BELGRADE — If found guilty, the suspect in the murder of a 15-year-old girl could be sent to prison for 30 to 40 years, as Serbia has abolished the death penalty.
This is what Justice Minister Nikola Selaković told reporters on Thursday, after the police announced that they had a suspect in custody for the murder of Tijana Jurić, who was abducted and murdered last month.
“In the past, the death penalty was handed down for this kind of criminal offense, but like all other European countries, we had to erase it from our criminal code. We, as a member of the Council in Europe, have to respect the European Charter that prohibits the death penalty,” he explained.
The further course of the proceedings in connection with the case is now “in the hands of the prosecution and the court,” he explained.
“I do not want to comment, but I am sure that anyone who will be deciding will be aware of the circumstances of this case and the distress it has caused to the public,” said Selaković.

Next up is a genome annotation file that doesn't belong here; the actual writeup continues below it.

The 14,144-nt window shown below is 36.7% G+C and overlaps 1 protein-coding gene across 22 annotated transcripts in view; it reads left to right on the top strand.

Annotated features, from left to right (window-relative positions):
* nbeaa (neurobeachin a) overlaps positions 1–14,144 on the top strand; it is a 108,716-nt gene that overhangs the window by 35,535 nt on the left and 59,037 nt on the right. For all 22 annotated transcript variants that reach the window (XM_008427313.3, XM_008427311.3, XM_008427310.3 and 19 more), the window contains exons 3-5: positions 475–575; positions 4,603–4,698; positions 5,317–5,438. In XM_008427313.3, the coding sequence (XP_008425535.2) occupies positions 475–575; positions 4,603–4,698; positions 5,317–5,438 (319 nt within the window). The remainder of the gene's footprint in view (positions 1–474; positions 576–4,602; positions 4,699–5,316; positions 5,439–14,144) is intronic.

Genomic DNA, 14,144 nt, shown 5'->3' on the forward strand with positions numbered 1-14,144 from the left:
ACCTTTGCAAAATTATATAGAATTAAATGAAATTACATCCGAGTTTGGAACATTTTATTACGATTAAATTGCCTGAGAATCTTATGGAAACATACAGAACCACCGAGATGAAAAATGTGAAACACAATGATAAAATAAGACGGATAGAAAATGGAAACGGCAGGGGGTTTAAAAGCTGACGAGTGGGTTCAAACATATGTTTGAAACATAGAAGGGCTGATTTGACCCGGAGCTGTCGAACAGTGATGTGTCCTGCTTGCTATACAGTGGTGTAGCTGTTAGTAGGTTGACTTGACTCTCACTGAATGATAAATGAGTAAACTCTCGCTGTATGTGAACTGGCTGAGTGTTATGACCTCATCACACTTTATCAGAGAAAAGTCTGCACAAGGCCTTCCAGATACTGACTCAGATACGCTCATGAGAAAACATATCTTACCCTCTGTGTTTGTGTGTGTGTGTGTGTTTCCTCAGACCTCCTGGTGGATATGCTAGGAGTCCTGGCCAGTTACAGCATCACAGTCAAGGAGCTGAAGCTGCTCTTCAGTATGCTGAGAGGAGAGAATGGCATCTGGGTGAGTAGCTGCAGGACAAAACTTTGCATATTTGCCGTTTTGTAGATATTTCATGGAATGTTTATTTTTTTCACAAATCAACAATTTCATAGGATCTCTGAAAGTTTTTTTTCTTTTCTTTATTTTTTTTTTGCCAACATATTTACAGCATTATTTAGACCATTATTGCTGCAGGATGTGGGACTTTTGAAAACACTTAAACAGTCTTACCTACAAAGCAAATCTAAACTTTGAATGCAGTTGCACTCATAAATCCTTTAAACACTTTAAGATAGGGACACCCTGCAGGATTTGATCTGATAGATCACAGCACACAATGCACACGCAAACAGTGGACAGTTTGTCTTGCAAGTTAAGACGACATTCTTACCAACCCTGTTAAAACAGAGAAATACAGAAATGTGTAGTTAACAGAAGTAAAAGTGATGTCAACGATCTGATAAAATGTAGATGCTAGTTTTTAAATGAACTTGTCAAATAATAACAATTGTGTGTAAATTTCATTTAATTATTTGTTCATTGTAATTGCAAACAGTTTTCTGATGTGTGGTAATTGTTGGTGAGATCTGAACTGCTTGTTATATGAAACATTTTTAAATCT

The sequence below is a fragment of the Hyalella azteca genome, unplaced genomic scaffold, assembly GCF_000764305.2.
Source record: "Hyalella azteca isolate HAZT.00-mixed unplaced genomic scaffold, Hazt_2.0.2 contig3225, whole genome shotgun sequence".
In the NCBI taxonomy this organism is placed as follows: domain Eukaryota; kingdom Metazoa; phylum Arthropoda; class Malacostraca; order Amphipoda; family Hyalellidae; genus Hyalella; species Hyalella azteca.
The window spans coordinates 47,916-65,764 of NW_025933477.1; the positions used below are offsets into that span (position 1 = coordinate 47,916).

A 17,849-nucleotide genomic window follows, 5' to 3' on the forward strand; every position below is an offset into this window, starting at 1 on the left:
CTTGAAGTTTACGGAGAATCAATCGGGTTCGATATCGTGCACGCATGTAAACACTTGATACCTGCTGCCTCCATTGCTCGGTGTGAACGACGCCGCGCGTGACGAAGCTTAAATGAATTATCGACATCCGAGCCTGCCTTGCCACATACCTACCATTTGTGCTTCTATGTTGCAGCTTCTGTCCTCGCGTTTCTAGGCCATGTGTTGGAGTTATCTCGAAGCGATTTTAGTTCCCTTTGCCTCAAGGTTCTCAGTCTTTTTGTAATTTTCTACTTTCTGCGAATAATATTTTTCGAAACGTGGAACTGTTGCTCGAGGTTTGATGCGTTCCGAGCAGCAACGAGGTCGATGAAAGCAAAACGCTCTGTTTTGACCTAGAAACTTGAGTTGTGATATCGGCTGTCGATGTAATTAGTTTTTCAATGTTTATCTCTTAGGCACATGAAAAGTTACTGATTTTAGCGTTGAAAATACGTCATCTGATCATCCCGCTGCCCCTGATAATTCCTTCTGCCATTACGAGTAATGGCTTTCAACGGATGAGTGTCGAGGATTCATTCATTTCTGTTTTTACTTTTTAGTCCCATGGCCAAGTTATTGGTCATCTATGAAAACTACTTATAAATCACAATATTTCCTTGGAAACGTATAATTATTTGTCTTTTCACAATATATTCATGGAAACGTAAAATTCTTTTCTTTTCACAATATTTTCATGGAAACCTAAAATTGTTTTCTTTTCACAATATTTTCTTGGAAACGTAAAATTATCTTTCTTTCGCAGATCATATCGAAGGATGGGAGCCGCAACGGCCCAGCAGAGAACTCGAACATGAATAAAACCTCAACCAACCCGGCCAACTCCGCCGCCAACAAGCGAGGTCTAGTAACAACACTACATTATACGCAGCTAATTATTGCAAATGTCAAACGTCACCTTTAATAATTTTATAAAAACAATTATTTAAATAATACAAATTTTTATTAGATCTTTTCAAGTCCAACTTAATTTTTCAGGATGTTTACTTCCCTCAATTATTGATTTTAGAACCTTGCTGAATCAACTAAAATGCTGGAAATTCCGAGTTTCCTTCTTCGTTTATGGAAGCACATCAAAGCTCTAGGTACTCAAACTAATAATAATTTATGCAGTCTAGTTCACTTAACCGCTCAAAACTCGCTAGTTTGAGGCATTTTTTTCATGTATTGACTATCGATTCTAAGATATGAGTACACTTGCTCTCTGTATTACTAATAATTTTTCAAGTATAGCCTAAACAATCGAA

Asked whether “the reintroduction of the death penalty was being considered,” Selaković said he was unaware that anyone had raised this issues so far, reiterating that the European Charter prohibits this form of punishment.
Selaković said that recently the Venice Commission – a body of the Council of Europe – discussed the possibility of accepting the United States as a member, but that “a small European country reminded them that the United States still has the death penalty – and further consideration of the issue was dropped.”
Selaković’s comments came on the same day that his cabinet colleague, Interior Minister Nebojša Stefanović, revealed the details about the murder case, and referring to the suspect as “a monster,” said he “sometimes regretted the fact Serbia had abolished the death penalty.”
Director of the Committee of Lawyers for Human Rights Milan Antonijević spoke for the Beta news agency today to say the campaign to reintroduce the death penalty was impermissible.
Antonijević said it was “entirely understandable that the public reacts strongly in such cases – but we should be very careful and not create a lynch mob atmosphere.”
Groups calling for “the death penalty for the killer of Tijana Jurić” cropped up on Facebook today, the largest having more than 50,000 members.
Antonijević warned that “the time is not right for campaigns that will follow the line of a desire for revenge,” and added this was “not politically opportune, either.”
According to him, what is now most important is that the court proceedings are swift and the punishment appropriate.